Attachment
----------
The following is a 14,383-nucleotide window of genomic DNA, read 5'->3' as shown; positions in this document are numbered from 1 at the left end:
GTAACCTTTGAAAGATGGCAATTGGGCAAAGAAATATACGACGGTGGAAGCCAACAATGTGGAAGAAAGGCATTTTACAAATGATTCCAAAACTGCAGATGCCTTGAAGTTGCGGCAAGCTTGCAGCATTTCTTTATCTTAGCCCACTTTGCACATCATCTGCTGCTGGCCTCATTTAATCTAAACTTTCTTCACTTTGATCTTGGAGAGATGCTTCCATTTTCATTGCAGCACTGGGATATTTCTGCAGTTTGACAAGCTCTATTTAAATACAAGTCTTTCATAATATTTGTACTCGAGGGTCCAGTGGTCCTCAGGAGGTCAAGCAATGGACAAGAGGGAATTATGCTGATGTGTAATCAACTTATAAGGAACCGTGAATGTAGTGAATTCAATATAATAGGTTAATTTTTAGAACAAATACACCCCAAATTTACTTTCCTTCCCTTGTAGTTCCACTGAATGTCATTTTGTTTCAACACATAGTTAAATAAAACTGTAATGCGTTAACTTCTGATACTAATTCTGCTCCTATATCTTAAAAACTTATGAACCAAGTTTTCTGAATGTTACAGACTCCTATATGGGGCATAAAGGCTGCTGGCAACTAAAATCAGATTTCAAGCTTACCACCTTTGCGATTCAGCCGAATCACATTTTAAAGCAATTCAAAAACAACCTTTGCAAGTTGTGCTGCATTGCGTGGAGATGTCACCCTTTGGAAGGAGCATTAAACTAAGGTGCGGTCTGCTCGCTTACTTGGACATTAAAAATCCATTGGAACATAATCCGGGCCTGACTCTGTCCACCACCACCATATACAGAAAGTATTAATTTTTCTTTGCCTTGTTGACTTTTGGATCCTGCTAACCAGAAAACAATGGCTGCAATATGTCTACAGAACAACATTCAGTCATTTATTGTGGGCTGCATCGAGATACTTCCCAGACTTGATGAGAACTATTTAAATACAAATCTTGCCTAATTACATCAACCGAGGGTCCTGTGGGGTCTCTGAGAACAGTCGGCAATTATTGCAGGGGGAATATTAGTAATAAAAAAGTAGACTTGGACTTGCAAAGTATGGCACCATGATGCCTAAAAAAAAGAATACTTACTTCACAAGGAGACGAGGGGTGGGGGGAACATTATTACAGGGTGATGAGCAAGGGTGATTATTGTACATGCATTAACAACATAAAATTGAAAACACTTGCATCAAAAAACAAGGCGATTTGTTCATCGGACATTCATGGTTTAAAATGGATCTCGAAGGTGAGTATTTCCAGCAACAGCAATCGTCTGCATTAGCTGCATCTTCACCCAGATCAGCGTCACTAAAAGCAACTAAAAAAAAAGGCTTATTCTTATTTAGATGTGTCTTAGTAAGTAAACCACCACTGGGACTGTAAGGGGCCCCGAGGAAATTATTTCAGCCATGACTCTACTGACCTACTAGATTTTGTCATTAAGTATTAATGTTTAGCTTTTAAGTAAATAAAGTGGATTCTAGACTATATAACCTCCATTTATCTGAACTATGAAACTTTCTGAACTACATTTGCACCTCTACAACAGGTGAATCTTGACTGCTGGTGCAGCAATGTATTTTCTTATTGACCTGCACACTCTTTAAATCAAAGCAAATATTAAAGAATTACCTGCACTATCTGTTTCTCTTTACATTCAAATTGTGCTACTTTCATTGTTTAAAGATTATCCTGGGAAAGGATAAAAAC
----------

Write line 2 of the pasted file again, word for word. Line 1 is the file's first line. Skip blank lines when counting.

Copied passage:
GTAACCTTTGAAAGATGGCAATTGGGCAAAGAAATATACGACGGTGGAAGCCAACAATGTGGAAGAAAGGCATTTTACAAATGATTCCAAAACTGCAGATGCCTTGAAGTTGCGGCAAGCTTGCAGCATTTCTTTATCTTAGCCCACTTTGCACATCATCTGCTGCTGGCCTCATTTAATCTAAACTTTCTTCACTTTGATCTTGGAGAGATGCTTCCATTTTCATTGCAGCACTGGGATATTTCTGCAGTTTGACAAGCTCTATTTAAATACAAGTCTTTCATAATATTTGTACTCGAGGGTCCAGTGGTCCTCAGGAGGTCAAGCAATGGACAAGAGGGAATTATGCTGATGTGTAATCAACTTATAAGGAACCGTGAATGTAGTGAATTCAATATAATAGGTTAATTTTTAGAACAAATACACCCCAAATTTACTTTCCTTCCCTTGTAGTTCCACTGAATGTCATTTTGTTTCAACACATAGTTAAATAAAACTGTAATGCGTTAACTTCTGATACTAATTCTGCTCCTATATCTTAAAAACTTATGAACCAAGTTTTCTGAATGTTACAGACTCCTATATGGGGCATAAAGGCTGCTGGCAACTAAAATCAGATTTCAAGCTTACCACCTTTGCGATTCAGCCGAATCACATTTTAAAGCAATTCAAAAACAACCTTTGCAAGTTGTGCTGCATTGCGTGGAGATGTCACCCTTTGGAAGGAGCATTAAACTAAGGTGCGGTCTGCTCGCTTACTTGGACATTAAAAATCCATTGGAACATAATCCGGGCCTGACTCTGTCCACCACCACCATATACAGAAAGTATTAATTTTTCTTTGCCTTGTTGACTTTTGGATCCTGCTAACCAGAAAACAATGGCTGCAATATGTCTACAGAACAACATTCAGTCATTTATTGTGGGCTGCATCGAGATACTTCCCAGACTTGATGAGAACTATTTAAATACAAATCTTGCCTAATTACATCAACCGAGGGTCCTGTGGGGTCTCTGAGAACAGTCGGCAATTATTGCAGGGGGAATATTAGTAATAAAAAAGTAGACTTGGACTTGCAAAGTATGGCACCATGATGCCTAAAAAAAAGAATACTTACTTCACAAGGAGACGAGGGGTGGGGGGAACATTATTACAGGGTGATGAGCAAGGGTGATTATTGTACATGCATTAACAACATAAAATTGAAAACACTTGCATCAAAAAACAAGGCGATTTGTTCATCGGACATTCATGGTTTAAAATGGATCTCGAAGGTGAGTATTTCCAGCAACAGCAATCGTCTGCATTAGCTGCATCTTCACCCAGATCAGCGTCACTAAAAGCAACTAAAAAAAAAGGCTTATTCTTATTTAGATGTGTCTTAGTAAGTAAACCACCACTGGGACTGTAAGGGGCCCCGAGGAAATTATTTCAGCCATGACTCTACTGACCTACTAGATTTTGTCATTAAGTATTAATGTTTAGCTTTTAAGTAAATAAAGTGGATTCTAGACTATATAACCTCCATTTATCTGAACTATGAAACTTTCTGAACTACATTTGCACCTCTACAACAGGTGAATCTTGACTGCTGGTGCAGCAATGTATTTTCTTATTGACCTGCACACTCTTTAAATCAAAGCAAATATTAAAGAATTACCTGCACTATCTGTTTCTCTTTACATTCAAATTGTGCTACTTTCATTGTTTAAAGATTATCCTGGGAAAGGATAAAAAC